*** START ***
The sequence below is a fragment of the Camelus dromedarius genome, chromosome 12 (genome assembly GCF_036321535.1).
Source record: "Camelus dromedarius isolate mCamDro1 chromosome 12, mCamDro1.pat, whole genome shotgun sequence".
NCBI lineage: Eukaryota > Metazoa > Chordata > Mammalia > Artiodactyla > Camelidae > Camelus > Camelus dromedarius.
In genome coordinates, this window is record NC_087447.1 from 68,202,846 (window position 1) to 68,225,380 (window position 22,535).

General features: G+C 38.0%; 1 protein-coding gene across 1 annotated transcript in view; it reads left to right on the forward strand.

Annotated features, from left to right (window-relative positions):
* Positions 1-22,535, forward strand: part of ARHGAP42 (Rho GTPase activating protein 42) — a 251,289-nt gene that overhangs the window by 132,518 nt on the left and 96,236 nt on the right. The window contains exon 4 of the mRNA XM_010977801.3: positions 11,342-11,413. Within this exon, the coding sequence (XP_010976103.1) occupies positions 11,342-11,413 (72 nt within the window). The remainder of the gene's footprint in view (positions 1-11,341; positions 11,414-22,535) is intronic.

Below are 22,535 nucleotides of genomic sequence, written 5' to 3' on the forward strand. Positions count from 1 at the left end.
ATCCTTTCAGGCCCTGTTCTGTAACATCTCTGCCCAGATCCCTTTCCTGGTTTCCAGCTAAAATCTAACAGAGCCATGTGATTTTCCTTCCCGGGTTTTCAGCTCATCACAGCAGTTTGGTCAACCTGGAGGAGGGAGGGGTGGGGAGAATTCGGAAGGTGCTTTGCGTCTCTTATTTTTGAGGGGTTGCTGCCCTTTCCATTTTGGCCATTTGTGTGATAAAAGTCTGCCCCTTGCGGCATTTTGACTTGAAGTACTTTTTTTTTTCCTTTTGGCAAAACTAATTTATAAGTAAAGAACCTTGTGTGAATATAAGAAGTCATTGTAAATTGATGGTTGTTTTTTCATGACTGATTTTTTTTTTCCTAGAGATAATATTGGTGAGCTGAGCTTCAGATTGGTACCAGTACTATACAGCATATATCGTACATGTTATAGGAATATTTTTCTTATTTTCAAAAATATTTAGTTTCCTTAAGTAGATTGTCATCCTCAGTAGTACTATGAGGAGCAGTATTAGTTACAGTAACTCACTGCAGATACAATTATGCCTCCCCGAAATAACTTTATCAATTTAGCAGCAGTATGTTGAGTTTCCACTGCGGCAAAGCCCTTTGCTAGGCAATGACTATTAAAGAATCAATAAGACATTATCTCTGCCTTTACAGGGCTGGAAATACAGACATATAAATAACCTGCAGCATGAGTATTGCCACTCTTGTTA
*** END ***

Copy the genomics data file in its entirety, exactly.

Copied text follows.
The sequence below is a fragment of the Camelus dromedarius genome, chromosome 12 (genome assembly GCF_036321535.1).
Source record: "Camelus dromedarius isolate mCamDro1 chromosome 12, mCamDro1.pat, whole genome shotgun sequence".
NCBI lineage: Eukaryota > Metazoa > Chordata > Mammalia > Artiodactyla > Camelidae > Camelus > Camelus dromedarius.
In genome coordinates, this window is record NC_087447.1 from 68,202,846 (window position 1) to 68,225,380 (window position 22,535).

General features: G+C 38.0%; 1 protein-coding gene across 1 annotated transcript in view; it reads left to right on the forward strand.

Annotated features, from left to right (window-relative positions):
* Positions 1-22,535, forward strand: part of ARHGAP42 (Rho GTPase activating protein 42) — a 251,289-nt gene that overhangs the window by 132,518 nt on the left and 96,236 nt on the right. The window contains exon 4 of the mRNA XM_010977801.3: positions 11,342-11,413. Within this exon, the coding sequence (XP_010976103.1) occupies positions 11,342-11,413 (72 nt within the window). The remainder of the gene's footprint in view (positions 1-11,341; positions 11,414-22,535) is intronic.

Below are 22,535 nucleotides of genomic sequence, written 5' to 3' on the forward strand. Positions count from 1 at the left end.
ATCCTTTCAGGCCCTGTTCTGTAACATCTCTGCCCAGATCCCTTTCCTGGTTTCCAGCTAAAATCTAACAGAGCCATGTGATTTTCCTTCCCGGGTTTTCAGCTCATCACAGCAGTTTGGTCAACCTGGAGGAGGGAGGGGTGGGGAGAATTCGGAAGGTGCTTTGCGTCTCTTATTTTTGAGGGGTTGCTGCCCTTTCCATTTTGGCCATTTGTGTGATAAAAGTCTGCCCCTTGCGGCATTTTGACTTGAAGTACTTTTTTTTTTCCTTTTGGCAAAACTAATTTATAAGTAAAGAACCTTGTGTGAATATAAGAAGTCATTGTAAATTGATGGTTGTTTTTTCATGACTGATTTTTTTTTTCCTAGAGATAATATTGGTGAGCTGAGCTTCAGATTGGTACCAGTACTATACAGCATATATCGTACATGTTATAGGAATATTTTTCTTATTTTCAAAAATATTTAGTTTCCTTAAGTAGATTGTCATCCTCAGTAGTACTATGAGGAGCAGTATTAGTTACAGTAACTCACTGCAGATACAATTATGCCTCCCCGAAATAACTTTATCAATTTAGCAGCAGTATGTTGAGTTTCCACTGCGGCAAAGCCCTTTGCTAGGCAATGACTATTAAAGAATCAATAAGACATTATCTCTGCCTTTACAGGGCTGGAAATACAGACATATAAATAACCTGCAGCATGAGTATTGCCACTCTTGTTA